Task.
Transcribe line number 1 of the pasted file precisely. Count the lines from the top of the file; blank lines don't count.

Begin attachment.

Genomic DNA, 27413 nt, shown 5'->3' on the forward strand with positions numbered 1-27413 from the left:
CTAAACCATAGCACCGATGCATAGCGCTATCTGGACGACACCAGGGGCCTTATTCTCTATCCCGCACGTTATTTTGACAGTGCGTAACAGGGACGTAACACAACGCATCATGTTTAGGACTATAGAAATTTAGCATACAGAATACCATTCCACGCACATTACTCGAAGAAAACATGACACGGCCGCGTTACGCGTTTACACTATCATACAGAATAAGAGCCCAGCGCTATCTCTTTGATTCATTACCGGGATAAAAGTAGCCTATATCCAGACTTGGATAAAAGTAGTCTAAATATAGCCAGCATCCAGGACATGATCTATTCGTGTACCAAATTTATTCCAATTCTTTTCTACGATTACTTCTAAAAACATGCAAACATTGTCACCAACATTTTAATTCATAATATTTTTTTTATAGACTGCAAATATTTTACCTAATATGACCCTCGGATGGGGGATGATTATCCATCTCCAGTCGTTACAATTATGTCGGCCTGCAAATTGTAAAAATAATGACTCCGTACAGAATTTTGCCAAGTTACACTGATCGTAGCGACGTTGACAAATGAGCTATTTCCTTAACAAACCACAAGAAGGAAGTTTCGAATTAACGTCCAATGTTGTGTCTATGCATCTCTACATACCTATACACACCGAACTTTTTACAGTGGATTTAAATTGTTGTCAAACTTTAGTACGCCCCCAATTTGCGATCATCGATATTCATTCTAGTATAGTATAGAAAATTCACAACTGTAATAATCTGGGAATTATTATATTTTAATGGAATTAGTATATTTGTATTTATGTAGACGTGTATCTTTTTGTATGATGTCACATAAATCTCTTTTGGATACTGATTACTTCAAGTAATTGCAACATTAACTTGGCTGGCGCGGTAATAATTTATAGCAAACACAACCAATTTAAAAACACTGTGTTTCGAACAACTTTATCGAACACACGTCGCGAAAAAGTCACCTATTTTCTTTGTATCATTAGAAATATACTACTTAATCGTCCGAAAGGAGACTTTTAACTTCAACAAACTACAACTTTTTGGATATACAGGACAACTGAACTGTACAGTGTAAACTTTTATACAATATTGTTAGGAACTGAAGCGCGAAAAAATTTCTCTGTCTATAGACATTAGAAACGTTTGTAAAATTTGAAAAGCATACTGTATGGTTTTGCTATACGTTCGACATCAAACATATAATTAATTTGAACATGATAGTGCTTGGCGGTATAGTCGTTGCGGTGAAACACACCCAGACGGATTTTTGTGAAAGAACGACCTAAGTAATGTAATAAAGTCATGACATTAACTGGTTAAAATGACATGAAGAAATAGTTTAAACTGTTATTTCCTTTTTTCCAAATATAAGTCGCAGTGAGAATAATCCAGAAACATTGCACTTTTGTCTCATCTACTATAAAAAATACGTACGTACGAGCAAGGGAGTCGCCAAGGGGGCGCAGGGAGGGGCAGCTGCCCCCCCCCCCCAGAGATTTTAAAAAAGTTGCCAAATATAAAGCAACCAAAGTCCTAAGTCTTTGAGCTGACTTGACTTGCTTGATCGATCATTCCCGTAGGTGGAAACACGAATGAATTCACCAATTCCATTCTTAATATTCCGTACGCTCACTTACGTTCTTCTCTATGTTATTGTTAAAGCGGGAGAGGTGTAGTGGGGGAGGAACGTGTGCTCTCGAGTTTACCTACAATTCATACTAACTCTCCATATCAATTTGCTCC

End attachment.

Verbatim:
Genomic DNA, 27413 nt, shown 5'->3' on the forward strand with positions numbered 1-27413 from the left: